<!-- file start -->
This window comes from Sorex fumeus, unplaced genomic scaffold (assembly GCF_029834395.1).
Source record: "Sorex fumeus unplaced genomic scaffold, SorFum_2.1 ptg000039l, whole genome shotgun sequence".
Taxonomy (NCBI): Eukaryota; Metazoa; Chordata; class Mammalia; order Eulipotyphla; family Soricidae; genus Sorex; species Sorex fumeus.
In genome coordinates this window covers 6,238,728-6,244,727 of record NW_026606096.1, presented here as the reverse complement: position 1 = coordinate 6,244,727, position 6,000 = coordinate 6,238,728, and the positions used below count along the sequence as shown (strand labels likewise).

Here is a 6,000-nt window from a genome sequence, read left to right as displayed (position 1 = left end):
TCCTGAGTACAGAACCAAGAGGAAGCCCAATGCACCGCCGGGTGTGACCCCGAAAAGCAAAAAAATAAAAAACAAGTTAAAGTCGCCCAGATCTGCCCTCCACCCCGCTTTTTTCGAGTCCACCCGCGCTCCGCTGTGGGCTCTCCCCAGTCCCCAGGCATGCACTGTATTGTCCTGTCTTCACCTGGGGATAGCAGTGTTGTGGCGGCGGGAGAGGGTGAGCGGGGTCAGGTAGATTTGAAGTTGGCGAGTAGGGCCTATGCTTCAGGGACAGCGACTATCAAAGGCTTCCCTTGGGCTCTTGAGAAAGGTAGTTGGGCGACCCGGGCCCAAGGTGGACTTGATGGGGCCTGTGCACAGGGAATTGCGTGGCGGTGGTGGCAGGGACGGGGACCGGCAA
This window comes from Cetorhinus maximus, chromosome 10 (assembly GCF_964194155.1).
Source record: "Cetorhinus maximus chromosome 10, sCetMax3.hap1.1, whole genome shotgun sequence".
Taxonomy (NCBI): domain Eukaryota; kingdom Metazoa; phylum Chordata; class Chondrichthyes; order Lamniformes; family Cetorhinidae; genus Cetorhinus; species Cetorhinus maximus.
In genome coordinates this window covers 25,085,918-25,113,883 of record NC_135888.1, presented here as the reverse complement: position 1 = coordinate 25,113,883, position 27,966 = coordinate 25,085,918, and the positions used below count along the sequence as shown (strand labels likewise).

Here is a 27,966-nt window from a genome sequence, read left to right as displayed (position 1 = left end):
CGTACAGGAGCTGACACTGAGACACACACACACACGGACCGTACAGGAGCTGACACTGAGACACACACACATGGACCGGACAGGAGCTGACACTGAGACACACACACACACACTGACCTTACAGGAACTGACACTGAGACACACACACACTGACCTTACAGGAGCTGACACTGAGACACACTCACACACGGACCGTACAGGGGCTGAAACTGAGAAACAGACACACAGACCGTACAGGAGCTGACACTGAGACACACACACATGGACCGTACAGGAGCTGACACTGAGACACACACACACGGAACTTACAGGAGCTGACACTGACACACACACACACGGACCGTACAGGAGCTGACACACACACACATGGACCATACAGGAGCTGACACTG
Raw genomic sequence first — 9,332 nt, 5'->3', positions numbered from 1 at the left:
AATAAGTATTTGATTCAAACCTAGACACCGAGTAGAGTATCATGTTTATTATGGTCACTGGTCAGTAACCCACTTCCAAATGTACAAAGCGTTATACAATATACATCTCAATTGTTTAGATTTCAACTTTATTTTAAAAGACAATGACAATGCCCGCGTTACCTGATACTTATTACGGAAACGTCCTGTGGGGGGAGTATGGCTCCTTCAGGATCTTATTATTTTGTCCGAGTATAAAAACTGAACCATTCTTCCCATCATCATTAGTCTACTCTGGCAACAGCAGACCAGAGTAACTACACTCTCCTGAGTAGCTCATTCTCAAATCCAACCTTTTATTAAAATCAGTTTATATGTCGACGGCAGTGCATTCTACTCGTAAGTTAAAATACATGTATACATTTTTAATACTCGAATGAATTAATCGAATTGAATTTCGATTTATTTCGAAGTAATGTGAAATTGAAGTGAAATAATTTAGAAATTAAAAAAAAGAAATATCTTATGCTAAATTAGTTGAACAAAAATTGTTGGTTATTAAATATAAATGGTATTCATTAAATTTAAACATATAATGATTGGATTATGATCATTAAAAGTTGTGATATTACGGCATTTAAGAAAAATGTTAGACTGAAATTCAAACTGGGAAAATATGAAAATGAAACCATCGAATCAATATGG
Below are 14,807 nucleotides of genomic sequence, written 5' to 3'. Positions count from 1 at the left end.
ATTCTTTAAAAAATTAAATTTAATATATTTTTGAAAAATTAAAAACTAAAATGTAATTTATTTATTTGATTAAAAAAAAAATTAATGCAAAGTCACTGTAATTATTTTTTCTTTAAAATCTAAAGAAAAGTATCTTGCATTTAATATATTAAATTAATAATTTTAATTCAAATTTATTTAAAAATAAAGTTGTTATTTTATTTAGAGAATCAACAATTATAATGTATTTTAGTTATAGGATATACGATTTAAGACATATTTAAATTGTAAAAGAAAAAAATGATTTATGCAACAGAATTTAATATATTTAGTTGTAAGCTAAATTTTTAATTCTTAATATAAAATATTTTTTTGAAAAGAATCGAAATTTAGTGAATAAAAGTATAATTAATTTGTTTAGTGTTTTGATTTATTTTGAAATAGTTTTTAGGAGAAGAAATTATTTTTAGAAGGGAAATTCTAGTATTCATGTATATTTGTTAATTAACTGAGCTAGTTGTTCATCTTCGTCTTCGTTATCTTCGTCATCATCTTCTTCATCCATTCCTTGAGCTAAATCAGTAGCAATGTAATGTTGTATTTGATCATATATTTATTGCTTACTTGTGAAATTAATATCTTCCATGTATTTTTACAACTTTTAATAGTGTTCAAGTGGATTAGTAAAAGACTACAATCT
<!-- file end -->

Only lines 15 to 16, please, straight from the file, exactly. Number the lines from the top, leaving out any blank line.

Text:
Below are 14,807 nucleotides of genomic sequence, written 5' to 3'. Positions count from 1 at the left end.
ATTCTTTAAAAAATTAAATTTAATATATTTTTGAAAAATTAAAAACTAAAATGTAATTTATTTATTTGATTAAAAAAAAAATTAATGCAAAGTCACTGTAATTATTTTTTCTTTAAAATCTAAAGAAAAGTATCTTGCATTTAATATATTAAATTAATAATTTTAATTCAAATTTATTTAAAAATAAAGTTGTTATTTTATTTAGAGAATCAACAATTATAATGTATTTTAGTTATAGGATATACGATTTAAGACATATTTAAATTGTAAAAGAAAAAAATGATTTATGCAACAGAATTTAATATATTTAGTTGTAAGCTAAATTTTTAATTCTTAATATAAAATATTTTTTTGAAAAGAATCGAAATTTAGTGAATAAAAGTATAATTAATTTGTTTAGTGTTTTGATTTATTTTGAAATAGTTTTTAGGAGAAGAAATTATTTTTAGAAGGGAAATTCTAGTATTCATGTATATTTGTTAATTAACTGAGCTAGTTGTTCATCTTCGTCTTCGTTATCTTCGTCATCATCTTCTTCATCCATTCCTTGAGCTAAATCAGTAGCAATGTAATGTTGTATTTGATCATATATTTATTGCTTACTTGTGAAATTAATATCTTCCATGTATTTTTACAACTTTTAATAGTGTTCAAGTGGATTAGTAAAAGACTACAATCT